The Verge has a nice piece on the history of the Walkman, which is apparently now 35 years old. I think I became aware of what a Walkman was sometime right before the yellow “Sports” version came out. I never actually owned a real tape Walkman, but had a few of the Minidisc ones and of course some CD players.
Source The Verge
Pleasantly surprised by the striking good looks of the newly revealed Xbox console. Wired has a piece detailing the new unit and the design process that formed it.
I’ve read a lot of people bashing the design after the reveal. I’m not sure what they’re comparing it to, this or this or even this, but in my book it’s the best looking console thus far. Of course it’s all relative considering the gaming industry consistently produces some of the worst product design imaginable given their budgets and resources. I’ve seen a lot of people online comparing it to an 80’s VCR. I love 80’s VCRs, I love stackable media components, and I’ve always loved Xbox, so I suppose I’m somewhat biased.
[vimeo 35912908 w=450&h=253]
Really beautiful pixelated looking vases from Phil Cuttance. Now based in London, the New Zealander’s FACETURE series consists of vases, side tables and lightshades, all handmade using his custom FACETURE machine and molds. The reusable molds are made from an extremely thin polypropylene sheet, which when handled, allow him to reshape the form due to the malleability created by his “live hinge” system. The results are that no two objects cast are the same.
In the era of stereo lithography and other 3D printing methods, Phil’s analog workflow is inspiring, and the process seems just as important as the results, which are impressive to say the least. Head over to his site for a more in depth look at the process.
Posted by Rob Fissmer
The “Kitchen Satellite” by Luigi Colani, 1969. An exercise in extreme ergonomics, Colani’s kitchen was designed to have everything at arm’s length. The kitchen pod would connect to the main house. This is sort of the domestic equivalent of Vince Clarke’s dome studio, which it is my dream to replicate in my backyard, should I ever have one.
So apparently there is this guy in Switzerland who either owns or has access to many of the most iconic product designs from the 60’s and 70’s. He also takes amazing pictures of them, and posts them in high resolution for us to enjoy / print. This man is a hero.
I always wonder though, would having these artifacts make me happy? Would being surrounded by the objects of my desire actually fulfill my need for order and beauty? Or would I obsess; constantly dusting and arranging them symmetrically on walnut desks made by George Nelson? Probably all of the above, but for now one can only dream.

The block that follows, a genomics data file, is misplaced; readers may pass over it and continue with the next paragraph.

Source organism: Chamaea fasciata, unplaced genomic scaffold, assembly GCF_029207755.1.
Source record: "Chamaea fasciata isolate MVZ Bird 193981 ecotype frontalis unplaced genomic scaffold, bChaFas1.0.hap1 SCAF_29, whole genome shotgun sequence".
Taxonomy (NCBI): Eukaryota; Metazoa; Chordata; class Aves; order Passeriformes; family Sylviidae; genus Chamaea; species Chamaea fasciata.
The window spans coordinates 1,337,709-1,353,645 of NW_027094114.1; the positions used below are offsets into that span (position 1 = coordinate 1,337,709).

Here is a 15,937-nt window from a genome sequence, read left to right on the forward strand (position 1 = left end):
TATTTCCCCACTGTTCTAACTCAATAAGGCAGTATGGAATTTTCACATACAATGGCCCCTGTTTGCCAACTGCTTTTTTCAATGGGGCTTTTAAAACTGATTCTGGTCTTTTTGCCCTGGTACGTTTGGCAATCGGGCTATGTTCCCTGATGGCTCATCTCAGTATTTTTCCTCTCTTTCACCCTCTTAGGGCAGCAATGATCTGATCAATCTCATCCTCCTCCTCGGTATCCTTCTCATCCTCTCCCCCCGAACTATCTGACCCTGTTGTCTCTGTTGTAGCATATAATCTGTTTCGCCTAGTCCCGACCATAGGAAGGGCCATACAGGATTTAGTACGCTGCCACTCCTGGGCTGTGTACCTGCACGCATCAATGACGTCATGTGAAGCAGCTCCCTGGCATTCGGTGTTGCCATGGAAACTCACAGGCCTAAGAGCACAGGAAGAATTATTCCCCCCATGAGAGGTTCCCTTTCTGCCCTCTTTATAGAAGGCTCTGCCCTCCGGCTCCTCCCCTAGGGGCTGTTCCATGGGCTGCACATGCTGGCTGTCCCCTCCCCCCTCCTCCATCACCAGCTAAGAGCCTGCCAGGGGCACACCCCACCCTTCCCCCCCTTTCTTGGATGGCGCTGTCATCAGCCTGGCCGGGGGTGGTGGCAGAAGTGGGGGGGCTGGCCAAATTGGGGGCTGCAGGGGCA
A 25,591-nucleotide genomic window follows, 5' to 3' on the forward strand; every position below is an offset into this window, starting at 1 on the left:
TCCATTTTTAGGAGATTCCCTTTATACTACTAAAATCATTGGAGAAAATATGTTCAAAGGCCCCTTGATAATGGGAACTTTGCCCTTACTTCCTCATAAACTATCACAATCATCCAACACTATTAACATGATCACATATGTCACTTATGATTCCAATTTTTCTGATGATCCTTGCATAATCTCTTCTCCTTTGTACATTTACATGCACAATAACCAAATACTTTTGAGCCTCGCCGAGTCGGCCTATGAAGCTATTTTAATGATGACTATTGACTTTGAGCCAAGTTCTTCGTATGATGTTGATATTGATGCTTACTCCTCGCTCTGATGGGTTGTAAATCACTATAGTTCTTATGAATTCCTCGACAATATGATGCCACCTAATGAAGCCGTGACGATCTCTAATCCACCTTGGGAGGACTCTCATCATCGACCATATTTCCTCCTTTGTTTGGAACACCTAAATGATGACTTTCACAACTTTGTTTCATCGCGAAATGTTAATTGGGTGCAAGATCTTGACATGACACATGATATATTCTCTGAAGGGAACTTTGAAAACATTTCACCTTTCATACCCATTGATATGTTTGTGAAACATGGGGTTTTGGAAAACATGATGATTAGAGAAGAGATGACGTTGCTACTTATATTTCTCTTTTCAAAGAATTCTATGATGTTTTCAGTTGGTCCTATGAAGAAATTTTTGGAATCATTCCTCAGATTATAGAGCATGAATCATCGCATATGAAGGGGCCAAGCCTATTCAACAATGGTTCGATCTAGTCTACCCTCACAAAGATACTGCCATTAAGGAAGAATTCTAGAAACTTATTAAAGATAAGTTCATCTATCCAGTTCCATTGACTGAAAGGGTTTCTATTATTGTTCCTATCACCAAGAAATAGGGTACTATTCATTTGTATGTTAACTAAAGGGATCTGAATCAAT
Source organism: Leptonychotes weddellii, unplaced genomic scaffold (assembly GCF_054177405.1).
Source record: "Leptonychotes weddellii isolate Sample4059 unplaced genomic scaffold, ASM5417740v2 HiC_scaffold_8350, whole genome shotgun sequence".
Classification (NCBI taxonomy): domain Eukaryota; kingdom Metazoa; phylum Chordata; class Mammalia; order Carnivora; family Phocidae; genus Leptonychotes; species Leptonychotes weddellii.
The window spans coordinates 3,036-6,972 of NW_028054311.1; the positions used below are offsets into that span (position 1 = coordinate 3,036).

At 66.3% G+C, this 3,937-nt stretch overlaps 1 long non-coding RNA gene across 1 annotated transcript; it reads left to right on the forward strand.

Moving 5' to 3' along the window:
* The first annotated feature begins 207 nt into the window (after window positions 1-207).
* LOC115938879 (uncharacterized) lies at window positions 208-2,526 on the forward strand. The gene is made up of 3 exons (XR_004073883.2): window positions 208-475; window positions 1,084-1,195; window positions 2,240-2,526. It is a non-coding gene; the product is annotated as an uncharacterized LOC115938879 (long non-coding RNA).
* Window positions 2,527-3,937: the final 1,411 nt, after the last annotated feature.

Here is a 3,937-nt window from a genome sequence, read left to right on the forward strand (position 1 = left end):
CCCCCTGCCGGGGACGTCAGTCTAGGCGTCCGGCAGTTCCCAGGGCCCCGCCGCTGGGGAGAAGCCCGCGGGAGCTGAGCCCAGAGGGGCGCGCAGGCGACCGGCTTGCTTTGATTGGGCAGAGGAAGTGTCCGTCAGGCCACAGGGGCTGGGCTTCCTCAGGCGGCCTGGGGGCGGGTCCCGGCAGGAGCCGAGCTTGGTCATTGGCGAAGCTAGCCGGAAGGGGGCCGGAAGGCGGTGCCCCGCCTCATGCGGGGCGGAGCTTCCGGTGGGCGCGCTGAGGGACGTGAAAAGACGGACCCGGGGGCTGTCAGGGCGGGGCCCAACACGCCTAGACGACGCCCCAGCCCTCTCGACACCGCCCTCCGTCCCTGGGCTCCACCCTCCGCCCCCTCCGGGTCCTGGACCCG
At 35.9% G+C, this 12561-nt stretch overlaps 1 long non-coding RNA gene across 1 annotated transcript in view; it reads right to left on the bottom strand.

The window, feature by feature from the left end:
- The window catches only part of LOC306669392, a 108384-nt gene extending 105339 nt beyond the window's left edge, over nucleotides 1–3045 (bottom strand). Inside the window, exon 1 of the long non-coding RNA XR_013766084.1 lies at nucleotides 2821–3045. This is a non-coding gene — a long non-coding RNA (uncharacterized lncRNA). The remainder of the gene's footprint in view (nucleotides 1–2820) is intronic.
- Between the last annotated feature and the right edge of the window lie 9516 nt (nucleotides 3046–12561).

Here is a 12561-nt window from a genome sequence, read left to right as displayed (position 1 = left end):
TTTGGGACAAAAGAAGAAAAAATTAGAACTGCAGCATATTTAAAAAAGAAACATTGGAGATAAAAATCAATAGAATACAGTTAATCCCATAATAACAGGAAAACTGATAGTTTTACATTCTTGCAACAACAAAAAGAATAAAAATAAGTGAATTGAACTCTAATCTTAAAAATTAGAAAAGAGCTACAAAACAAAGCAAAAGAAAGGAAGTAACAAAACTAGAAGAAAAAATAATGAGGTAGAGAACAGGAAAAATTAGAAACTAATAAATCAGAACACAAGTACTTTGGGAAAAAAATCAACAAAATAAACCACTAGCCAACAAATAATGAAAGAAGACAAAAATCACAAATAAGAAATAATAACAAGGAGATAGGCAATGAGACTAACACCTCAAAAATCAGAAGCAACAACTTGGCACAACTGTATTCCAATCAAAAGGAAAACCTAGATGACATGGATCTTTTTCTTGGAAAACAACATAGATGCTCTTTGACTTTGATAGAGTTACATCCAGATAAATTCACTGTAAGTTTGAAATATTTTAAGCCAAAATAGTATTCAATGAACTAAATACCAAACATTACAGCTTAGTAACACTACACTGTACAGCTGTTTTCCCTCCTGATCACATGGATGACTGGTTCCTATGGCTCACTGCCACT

Whenever I get to lusting over design like this I start thinking about the nature of appreciation. What abstract facet of the human condition allows us to seek and covet objects which may not necessarily provide any meaningful function or benefit our daily lives? I can’t tell you how many fellow designer’s homes I have visited to see various defunct or otherwise unused products neatly displayed on shelves, never again to serve their intended purpose. Why do we surround ourselves with these relics? Devices which through some perverse twist of fascination have been stripped of their intrinsic usefulness and rendered as some fetishized monument to our personal design sensibilities, gathering dust on a mantle.
That’s probably reading way to deep into things so I’m going to take the easy answer and say it’s simply the act of art appreciation. There is just something about the fact that these were originally designed as functional objects that throws a wrench into the whole concept of approaching them purely as works of art. At any rate, I want every single thing up there, in my house, now.
Design Icons by Afghtiga
Shelby picked out some really nice shots from Das Programm, which features beautiful images of various classic Braun design icons. Can never get enough of the old Braun / Rams stuff. Alex got me Less and More and I’ve been meaning to scan some of the shots in there and blow them up on the Epson 9900. Soon!
Das Programm via Wanken
Unfortunately it’s closed, but this auction for various Bang & Olufsen pieces includes some great shots of the iconic stereo equipment.
Images via Lauritz
I had the pleasure of meeting fellow San Francisco artist Amy Franceschini yesterday. Amy is from the design studio Futurefamers, a group of people who create “platforms for sociability within new media spaces; internet, wireless devices and public space”. I remember being aware of — and influenced by — their work when I was starting out in design but this recent meeting prompted me to take a look at what they’re been up to in the years since.
As you can see, their output doesn’t exactly fall within the scope of your average design studio — although they did design the Twitter logo. This excerpt from Amy’s bio sums up the themes I find most interesting in the work “[she] creates formats for exchange and production that question and challenge the social, cultural and environmental systems that surround her. An overarching theme in her work is a perceived conflict between humans and nature.”
Aesthetically pleasing and challenging at the same time, really great to see people doing work like this.